From Brexit reflex to Brexistential crisis

28 June 2016

Colin Hay - Director of SPERI

How did we get here – and where, exactly, is here?

Just a little over five months ago I ‘predicted’, in the Cassandra-esque manner to which I am sometimes accustomed, Brexit, the breakup of Britain and a second global financial crisis. I very much hoped – as I made clear at the time – that my prophecy, like so many of the things I have prophesied before, would fail to be realised.  Indeed, reflecting on it now, I almost felt that I needed to couch my anxious reflections as a prophecy in order for them not to be realised (so poor has been my previous record as a soothsayer).  But much of the logic of that unfolding is evidenced strongly in the events of the last week.  It is enough to make one cry – an appropriately Cassandra-esque reflex perhaps.

Photo by USGS on Unsplash

So how exactly did we get here – and where, exactly, is here?

Neither question is easy to answer, but the first bit is much easier than the second. We got here because, in a context of austerity, labour-market uncertainty, widening social and economic inequality and economic fragility, the urge to blame distant others can become overpowering (be they the in-migrant workers with whom we perceived ourselves to compete for scarce and poorly paid jobs or the Brussels bureaucrats who impose misery on southern Europe, who failed to see the Eurozone crisis coming and whose regulatory disposition prevents us from effectively policing our borders against those self-same in-migrant workers).  The Brexit reflex, in other words, is strong.  And it is all the stronger if one is able to discount, at a stoke, the anxious machinations of the experts – who, presumably chastened by their failure to see previous crises coming have been keen to get their warnings in early by projecting doom and gloom if the Brexit reflex is indulged (and, for once, to do so this side of the crisis to which they see it as inexorably leading).  Alas, it seems, this time they got it right.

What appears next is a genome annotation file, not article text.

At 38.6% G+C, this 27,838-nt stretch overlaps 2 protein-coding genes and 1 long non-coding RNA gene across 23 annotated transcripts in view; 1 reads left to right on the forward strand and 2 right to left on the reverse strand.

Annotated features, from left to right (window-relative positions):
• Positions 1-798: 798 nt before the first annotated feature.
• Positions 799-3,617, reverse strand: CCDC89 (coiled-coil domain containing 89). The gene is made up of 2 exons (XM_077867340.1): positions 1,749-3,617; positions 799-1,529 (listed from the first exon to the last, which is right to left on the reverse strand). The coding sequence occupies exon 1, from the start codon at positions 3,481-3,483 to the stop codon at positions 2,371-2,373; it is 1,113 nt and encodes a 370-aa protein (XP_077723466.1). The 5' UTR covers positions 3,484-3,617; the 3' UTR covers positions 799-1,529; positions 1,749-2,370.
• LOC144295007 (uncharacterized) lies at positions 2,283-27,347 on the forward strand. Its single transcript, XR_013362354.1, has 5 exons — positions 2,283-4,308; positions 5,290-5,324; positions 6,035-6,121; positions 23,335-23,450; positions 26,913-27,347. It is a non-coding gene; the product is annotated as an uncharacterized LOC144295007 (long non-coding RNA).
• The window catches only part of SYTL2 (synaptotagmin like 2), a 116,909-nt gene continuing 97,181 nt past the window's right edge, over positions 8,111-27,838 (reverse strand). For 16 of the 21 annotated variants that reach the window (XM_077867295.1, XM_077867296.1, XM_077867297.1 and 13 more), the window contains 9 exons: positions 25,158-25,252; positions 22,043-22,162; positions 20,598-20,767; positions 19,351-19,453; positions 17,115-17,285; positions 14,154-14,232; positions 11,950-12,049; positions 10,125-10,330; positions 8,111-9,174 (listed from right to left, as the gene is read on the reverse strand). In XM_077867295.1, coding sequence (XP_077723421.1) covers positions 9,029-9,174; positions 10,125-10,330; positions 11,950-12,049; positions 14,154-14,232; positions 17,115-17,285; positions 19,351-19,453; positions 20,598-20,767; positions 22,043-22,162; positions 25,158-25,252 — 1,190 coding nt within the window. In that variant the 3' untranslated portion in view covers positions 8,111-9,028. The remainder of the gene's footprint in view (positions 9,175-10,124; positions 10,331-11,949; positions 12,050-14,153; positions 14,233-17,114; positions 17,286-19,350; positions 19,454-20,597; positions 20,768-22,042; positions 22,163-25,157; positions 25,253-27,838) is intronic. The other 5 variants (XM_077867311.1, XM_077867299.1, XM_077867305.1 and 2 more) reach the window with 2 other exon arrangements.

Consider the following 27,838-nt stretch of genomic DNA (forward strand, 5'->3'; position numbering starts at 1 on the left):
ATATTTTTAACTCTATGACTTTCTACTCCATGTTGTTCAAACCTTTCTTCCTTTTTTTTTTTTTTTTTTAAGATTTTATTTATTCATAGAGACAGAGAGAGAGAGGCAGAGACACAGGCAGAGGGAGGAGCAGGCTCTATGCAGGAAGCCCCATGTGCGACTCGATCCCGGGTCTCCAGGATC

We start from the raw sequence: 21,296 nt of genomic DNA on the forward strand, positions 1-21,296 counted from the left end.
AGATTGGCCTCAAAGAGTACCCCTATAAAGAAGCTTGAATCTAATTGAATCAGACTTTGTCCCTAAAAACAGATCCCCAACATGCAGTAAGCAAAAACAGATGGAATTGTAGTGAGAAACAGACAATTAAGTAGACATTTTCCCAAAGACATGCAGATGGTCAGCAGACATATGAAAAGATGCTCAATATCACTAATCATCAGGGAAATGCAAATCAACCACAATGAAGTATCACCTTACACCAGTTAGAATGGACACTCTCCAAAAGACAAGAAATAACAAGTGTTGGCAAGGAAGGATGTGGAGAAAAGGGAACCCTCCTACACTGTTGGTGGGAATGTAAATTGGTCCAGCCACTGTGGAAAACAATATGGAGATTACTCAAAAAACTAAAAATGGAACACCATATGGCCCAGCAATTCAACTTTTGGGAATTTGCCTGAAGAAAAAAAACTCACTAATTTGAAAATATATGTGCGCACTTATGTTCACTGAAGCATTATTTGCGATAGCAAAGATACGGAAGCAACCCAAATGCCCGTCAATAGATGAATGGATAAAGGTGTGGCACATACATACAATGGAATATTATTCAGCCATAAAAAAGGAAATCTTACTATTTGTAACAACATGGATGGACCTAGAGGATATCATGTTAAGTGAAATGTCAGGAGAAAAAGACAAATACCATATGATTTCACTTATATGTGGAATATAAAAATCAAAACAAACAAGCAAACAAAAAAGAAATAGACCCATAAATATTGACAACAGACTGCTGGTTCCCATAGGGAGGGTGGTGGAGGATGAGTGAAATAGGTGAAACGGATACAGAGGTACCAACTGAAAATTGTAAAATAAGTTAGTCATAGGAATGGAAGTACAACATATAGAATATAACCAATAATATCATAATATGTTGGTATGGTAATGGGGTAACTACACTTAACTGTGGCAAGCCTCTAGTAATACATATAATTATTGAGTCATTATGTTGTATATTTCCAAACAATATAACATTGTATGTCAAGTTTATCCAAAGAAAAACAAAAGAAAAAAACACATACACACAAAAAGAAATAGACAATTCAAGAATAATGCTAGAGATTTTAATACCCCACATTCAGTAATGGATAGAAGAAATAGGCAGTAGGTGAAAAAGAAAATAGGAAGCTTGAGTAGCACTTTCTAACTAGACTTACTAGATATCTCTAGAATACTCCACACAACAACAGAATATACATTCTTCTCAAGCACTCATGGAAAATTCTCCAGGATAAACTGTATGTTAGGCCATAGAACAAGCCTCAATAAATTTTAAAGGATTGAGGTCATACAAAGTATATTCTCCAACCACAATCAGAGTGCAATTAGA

If that is the easy bit, what about the difficult part? Where are we now?  In a phrase, in limbo.  We seem to have entered a strange kind of liminal zone, a little like Gramsci’s famous ‘catastrophic equilibrium’.  This is the moment, you will recall, in which the old is dying yet the new is still to be born, a moment in which ‘a great variety of morbid symptoms’ are present (as is graphically witnessed here).  ‘We’ (the British people) have voted for Brexit; ‘they’ (the British establishment) now seem convinced (including, rather strangely, many of the most visceral advocates of Brexit like Boris Johnson himself) that Brexit (certainly the Brexit that many thought they were voting for) might not be very good for us.  We are back to expertise again.  And in a strange way, this is a context in which the experts might exact a certain revenge.  For what I discern now is a little back-tracking on core Brexit claims as to what Brexit might look like.  Johnson, in particular, seems now to want to appear conciliatory – offering, in effect, a negotiation of Britain’s relationship with Europe based on single market access with whatever concessions on the capacity to restrict migration to Britain that might be on offer.  There is, of course, an economic logic to this (the experts’ revenge, if you like!).  But there is a grave political danger here too.  The point is that privileged access to the single European market will come only with a commitment to the free mobility of labour – and that is not what most Brexiteers felt that they were voting for last Thursday.  This is what the Brexit campaign led them to anticipate; and their expectations will not be easily assuaged.